Hyponatraemia.Electrolite imbalance.Hypovolumic shock Mechanism of Action
- Sodium chloride is the major extracellular cation
- It is important in electrolyte and fluid balance, osmotic pressure control and water distribution as it restores sodium ions. It is used as a source of electrolytes and water for hydration, treatment of metabolic acidosis, priming solution in haemodialysis and treatment of hyperosmolar diabetes
- It is also used as diluents for infusion of compatible drug additives.
OralChronic salt-losing conditions Adult:As modified-release preparation: 2.4-4.8 g (40-80 mmol sodium) daily accompanied by suitable fluid intake. Up to 12 g daily may be necessary in severe cases OralProphylaxis of muscle cramps during routine haemodialysis Adult:As modified-release preparation: 6-10 g every dialysis session Oral hygiene Adult:Used as mouthwash Nasal congestion Adult:0.9% used as nasal drops or spray. Child:0.9% used as nasal drops IntravenousReplacement of fluid and electrolytes Adult:As 0.9%, 3% or 5% solution: Dosage depends on age, wt, clinical condition and laboratory determinations of the patient. Dose to be administered via a large vein, with care taken to prevent infiltration IntravenousHypernatraemia Adult:As 0.9% solution: Dosage depends on age, wt, clinical condition and laboratory determinations of the patient. Dose to be administered via a large vein, with care taken to prevent infiltration Irrigation of the bladder, eye, general skin and wound cleansing Adult:0.9% solution is used Side Effects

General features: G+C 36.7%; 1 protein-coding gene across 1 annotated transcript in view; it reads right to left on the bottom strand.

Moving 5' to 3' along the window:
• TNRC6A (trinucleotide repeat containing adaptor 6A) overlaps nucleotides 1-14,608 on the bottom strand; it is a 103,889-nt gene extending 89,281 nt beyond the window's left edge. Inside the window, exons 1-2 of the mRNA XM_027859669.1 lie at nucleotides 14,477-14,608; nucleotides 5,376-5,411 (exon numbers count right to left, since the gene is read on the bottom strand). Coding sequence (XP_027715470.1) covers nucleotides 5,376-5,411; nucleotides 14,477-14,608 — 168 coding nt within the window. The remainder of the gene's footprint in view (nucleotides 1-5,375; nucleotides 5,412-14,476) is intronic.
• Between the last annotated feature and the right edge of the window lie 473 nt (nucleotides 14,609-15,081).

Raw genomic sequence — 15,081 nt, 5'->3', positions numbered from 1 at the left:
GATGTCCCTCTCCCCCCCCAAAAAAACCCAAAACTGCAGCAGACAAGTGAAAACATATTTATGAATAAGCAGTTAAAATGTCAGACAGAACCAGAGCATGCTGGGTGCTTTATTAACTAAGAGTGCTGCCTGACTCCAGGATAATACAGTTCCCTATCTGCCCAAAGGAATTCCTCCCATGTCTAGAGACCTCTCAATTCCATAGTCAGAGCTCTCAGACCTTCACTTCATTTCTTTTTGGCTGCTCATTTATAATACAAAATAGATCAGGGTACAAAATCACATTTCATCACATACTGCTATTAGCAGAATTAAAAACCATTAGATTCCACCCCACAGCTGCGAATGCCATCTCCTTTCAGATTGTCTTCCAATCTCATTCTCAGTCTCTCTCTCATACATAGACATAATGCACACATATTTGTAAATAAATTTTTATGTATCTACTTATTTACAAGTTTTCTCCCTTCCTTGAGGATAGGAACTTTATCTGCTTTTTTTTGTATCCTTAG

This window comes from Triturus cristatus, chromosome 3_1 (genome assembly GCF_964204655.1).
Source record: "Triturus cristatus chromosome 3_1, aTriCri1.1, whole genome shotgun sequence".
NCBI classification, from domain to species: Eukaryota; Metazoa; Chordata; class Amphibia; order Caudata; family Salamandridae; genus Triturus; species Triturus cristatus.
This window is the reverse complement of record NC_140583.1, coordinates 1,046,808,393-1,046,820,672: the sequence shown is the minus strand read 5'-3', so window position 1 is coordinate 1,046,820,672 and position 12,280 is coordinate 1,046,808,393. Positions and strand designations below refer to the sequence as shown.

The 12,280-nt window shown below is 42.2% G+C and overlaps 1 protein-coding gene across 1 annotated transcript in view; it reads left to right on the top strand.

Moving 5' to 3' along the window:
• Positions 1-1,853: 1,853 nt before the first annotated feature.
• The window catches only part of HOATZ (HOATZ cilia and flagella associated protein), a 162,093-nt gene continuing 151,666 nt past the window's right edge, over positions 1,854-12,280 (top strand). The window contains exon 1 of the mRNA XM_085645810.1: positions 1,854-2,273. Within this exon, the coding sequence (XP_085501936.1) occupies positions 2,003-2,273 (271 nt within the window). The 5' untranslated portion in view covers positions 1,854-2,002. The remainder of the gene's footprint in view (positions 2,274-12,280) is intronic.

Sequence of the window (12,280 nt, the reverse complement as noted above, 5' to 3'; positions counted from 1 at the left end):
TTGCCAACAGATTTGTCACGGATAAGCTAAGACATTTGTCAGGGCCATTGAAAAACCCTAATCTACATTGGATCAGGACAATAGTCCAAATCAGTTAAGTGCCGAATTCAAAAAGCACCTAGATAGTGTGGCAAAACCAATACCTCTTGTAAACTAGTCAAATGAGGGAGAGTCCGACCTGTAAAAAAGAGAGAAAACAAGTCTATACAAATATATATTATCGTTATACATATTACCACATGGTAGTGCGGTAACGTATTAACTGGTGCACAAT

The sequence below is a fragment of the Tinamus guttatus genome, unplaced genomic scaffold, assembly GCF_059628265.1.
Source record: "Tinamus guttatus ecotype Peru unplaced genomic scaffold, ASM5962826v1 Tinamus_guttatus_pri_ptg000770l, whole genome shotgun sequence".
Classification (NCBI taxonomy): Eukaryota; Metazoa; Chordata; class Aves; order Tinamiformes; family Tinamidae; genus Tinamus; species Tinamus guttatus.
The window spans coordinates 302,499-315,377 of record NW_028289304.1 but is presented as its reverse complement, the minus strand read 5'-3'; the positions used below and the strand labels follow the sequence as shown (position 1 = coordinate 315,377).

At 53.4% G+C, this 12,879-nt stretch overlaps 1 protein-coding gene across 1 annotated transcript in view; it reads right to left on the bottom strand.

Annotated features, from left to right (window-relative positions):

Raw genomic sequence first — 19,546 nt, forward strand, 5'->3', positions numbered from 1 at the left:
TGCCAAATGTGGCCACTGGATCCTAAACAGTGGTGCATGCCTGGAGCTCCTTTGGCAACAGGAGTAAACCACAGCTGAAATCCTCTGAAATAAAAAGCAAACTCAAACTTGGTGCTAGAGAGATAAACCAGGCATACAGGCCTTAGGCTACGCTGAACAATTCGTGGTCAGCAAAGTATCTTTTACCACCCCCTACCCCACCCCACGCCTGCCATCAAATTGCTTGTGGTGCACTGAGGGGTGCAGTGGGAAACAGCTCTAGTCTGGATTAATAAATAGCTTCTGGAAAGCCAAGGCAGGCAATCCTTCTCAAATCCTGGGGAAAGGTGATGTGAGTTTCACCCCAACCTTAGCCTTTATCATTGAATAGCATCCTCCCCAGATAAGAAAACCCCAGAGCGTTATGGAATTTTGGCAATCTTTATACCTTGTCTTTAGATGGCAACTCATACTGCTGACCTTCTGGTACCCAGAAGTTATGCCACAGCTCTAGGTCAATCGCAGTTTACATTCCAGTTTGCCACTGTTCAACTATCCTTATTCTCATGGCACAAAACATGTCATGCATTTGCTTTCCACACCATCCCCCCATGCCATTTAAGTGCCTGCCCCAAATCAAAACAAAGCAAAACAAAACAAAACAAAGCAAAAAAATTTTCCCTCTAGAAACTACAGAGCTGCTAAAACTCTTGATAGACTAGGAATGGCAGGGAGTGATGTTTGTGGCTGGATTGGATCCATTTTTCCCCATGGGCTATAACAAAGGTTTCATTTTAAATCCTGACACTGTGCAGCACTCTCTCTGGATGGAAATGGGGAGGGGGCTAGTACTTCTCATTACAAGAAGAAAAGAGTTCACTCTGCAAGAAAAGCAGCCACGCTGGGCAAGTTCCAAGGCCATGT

Reduced salivation and lachrymation Fever Hypernatraemia Thirst Warnings/Precautions
Hypertension, heart failure, peripheral or pulmonary oedema, impaired renal function, liver cirrhosis, preeclampsia Maintain adequate water intake Pregnancy. Inj of 3 or 5% sodium chloride solution should be given via a large vein at a rate not exceeding 100 ml/hour Monitor fluid balance, serum electrolytes and acid base balance espcially during prolonged treatment Caution when used in patients who are receiving corticosteroids or corticotropin